Arithmetic computation on the x920 processor is slower than on the reviewed desktop workstations, primarily due to its slower clock speed (2GHz vs. 2.93GHz). The multimedia benchmark has no counterpart in our earlier tests, so is presented for information purposes and for future comparisons. Memory latency is comparable to the desktop systems, but bandwidth is significantly faster on the M6500 due to the higher clock speed of the RAM. In these benchmarks, only the M6500's disk speed is significantly slower than desktop workstations; for most uses, this is an expected and accepted limitation.
With the fastest mobile x86 processor and the fastest mobile graphics card on the market, there is no doubt that the M6500 deserves a top marks for performance on our report card - there is no faster notebook available today. The report card entries reflect our discussion here, but they cannot account for our concern that the size and weight will be too much for some users. Likewise, the price will suggest that prospective purchasers be certain they need the mighty firepower of this system. Those who can settle for less robust features can configure the system on Dell's website and end up with a lower price.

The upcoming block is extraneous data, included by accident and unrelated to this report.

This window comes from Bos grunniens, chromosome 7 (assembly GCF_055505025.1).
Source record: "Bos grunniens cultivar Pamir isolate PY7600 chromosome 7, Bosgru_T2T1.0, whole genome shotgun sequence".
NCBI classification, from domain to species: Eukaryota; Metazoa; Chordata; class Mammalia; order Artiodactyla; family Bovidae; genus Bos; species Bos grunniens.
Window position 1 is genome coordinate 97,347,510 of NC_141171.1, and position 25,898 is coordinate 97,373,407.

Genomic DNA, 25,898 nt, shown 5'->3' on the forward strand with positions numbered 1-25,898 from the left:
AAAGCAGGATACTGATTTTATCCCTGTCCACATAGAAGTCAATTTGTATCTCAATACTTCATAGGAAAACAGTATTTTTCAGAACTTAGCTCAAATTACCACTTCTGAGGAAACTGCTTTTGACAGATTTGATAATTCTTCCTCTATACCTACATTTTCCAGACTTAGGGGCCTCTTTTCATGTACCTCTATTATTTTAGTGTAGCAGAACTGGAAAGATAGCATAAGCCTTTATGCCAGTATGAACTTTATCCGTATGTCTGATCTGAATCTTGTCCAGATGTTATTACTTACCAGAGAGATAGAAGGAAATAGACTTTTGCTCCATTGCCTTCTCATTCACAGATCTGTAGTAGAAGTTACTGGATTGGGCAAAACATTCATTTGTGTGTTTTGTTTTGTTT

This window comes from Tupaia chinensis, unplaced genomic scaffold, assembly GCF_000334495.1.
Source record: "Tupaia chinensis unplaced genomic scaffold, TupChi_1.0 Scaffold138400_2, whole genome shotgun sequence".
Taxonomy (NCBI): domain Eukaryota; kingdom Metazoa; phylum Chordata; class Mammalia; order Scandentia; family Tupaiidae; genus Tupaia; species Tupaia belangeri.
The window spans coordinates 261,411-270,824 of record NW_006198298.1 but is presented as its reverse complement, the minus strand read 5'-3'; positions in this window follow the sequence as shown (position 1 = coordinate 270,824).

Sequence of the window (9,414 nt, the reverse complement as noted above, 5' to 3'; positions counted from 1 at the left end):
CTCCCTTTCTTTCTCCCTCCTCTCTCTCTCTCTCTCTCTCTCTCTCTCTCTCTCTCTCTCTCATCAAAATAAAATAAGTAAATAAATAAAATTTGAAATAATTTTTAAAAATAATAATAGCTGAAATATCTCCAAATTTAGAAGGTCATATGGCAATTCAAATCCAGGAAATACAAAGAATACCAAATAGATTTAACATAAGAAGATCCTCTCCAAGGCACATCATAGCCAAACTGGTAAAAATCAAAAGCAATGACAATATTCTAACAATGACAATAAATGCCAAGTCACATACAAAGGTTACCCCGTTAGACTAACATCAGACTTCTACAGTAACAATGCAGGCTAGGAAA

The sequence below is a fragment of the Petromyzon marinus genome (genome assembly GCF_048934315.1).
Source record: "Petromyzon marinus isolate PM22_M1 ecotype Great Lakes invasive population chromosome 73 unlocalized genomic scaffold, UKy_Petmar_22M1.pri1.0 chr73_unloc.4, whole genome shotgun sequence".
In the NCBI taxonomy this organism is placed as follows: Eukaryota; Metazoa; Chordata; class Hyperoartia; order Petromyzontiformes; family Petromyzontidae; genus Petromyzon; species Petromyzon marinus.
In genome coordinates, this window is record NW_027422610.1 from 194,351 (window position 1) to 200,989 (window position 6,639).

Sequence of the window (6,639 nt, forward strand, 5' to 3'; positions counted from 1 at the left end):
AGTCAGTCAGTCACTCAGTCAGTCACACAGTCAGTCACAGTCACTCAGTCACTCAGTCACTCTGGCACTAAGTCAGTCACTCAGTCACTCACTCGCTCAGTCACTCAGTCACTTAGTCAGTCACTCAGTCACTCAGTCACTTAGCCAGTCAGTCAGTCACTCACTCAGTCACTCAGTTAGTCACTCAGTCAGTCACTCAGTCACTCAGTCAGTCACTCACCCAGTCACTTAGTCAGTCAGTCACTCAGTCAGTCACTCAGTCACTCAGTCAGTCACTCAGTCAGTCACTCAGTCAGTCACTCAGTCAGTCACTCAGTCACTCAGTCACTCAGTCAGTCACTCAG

There is no doubt that the M6500 represents the crème de la crème of laptops today. Engineers and power users who can abide the weight and the cost will find a blazingly fast laptop with superior screen and graphics, a full-size keyboard, and plenty of storage and RAM headroom. This machine's performance is nearly the equivalent of the midrange desktop workstations we examined earlier this year. In other words, it's more than a portable desktop - it's a beast that most desktops will envy. With the M6500, you can have it all and take it with you when you go.
here is no doubt that the M6500 represents the crème de la crème of laptops today. Engineers and power users who can abide the weight and the cost will find a blazingly fast laptop with superior screen and graphics, a full-size keyboard, and plenty of storage and RAM headroom. This machine's performance is nearly the equivalent of the midrange desktop workstations we examined earlier this year. In other words, it's more than a portable desktop - it's a beast that most desktops will envy. With the M6500, you can have it all and take it with you when you go